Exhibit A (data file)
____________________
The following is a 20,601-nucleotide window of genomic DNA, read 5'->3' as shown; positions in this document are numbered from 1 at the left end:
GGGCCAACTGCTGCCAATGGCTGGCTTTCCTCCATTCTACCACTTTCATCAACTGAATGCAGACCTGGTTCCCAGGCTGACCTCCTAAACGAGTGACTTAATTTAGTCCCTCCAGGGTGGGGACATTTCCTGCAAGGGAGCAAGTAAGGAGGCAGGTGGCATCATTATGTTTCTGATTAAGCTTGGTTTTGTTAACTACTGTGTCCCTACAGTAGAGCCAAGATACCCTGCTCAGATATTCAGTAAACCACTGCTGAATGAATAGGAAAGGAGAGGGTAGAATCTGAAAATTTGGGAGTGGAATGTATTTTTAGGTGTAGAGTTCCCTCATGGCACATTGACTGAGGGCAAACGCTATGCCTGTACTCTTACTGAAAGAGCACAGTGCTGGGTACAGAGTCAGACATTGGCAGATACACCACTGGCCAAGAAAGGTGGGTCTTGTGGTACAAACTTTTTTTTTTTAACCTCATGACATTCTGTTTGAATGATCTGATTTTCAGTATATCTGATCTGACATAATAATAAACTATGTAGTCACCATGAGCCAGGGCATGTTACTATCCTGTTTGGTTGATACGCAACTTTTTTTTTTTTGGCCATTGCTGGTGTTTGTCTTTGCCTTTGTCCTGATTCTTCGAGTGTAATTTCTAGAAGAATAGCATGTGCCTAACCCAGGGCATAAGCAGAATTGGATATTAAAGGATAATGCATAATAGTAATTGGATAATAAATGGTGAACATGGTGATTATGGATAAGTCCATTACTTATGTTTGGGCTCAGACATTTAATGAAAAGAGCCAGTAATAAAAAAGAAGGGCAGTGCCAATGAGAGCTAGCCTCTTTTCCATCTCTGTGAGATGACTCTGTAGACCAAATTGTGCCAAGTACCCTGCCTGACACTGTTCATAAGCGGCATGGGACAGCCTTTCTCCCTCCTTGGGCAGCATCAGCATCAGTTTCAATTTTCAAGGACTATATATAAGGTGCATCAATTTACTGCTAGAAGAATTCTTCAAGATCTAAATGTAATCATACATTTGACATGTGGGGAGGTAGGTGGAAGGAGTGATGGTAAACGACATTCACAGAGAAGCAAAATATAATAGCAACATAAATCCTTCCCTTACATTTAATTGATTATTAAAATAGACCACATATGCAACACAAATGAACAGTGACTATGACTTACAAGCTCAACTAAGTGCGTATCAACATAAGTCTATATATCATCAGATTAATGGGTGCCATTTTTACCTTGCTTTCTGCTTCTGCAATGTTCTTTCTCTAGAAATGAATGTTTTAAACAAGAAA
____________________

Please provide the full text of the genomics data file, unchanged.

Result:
The following is a 20,601-nucleotide window of genomic DNA, read 5'->3' as shown; positions in this document are numbered from 1 at the left end:
GGGCCAACTGCTGCCAATGGCTGGCTTTCCTCCATTCTACCACTTTCATCAACTGAATGCAGACCTGGTTCCCAGGCTGACCTCCTAAACGAGTGACTTAATTTAGTCCCTCCAGGGTGGGGACATTTCCTGCAAGGGAGCAAGTAAGGAGGCAGGTGGCATCATTATGTTTCTGATTAAGCTTGGTTTTGTTAACTACTGTGTCCCTACAGTAGAGCCAAGATACCCTGCTCAGATATTCAGTAAACCACTGCTGAATGAATAGGAAAGGAGAGGGTAGAATCTGAAAATTTGGGAGTGGAATGTATTTTTAGGTGTAGAGTTCCCTCATGGCACATTGACTGAGGGCAAACGCTATGCCTGTACTCTTACTGAAAGAGCACAGTGCTGGGTACAGAGTCAGACATTGGCAGATACACCACTGGCCAAGAAAGGTGGGTCTTGTGGTACAAACTTTTTTTTTTTAACCTCATGACATTCTGTTTGAATGATCTGATTTTCAGTATATCTGATCTGACATAATAATAAACTATGTAGTCACCATGAGCCAGGGCATGTTACTATCCTGTTTGGTTGATACGCAACTTTTTTTTTTTTGGCCATTGCTGGTGTTTGTCTTTGCCTTTGTCCTGATTCTTCGAGTGTAATTTCTAGAAGAATAGCATGTGCCTAACCCAGGGCATAAGCAGAATTGGATATTAAAGGATAATGCATAATAGTAATTGGATAATAAATGGTGAACATGGTGATTATGGATAAGTCCATTACTTATGTTTGGGCTCAGACATTTAATGAAAAGAGCCAGTAATAAAAAAGAAGGGCAGTGCCAATGAGAGCTAGCCTCTTTTCCATCTCTGTGAGATGACTCTGTAGACCAAATTGTGCCAAGTACCCTGCCTGACACTGTTCATAAGCGGCATGGGACAGCCTTTCTCCCTCCTTGGGCAGCATCAGCATCAGTTTCAATTTTCAAGGACTATATATAAGGTGCATCAATTTACTGCTAGAAGAATTCTTCAAGATCTAAATGTAATCATACATTTGACATGTGGGGAGGTAGGTGGAAGGAGTGATGGTAAACGACATTCACAGAGAAGCAAAATATAATAGCAACATAAATCCTTCCCTTACATTTAATTGATTATTAAAATAGACCACATATGCAACACAAATGAACAGTGACTATGACTTACAAGCTCAACTAAGTGCGTATCAACATAAGTCTATATATCATCAGATTAATGGGTGCCATTTTTACCTTGCTTTCTGCTTCTGCAATGTTCTTTCTCTAGAAATGAATGTTTTAAACAAGAAA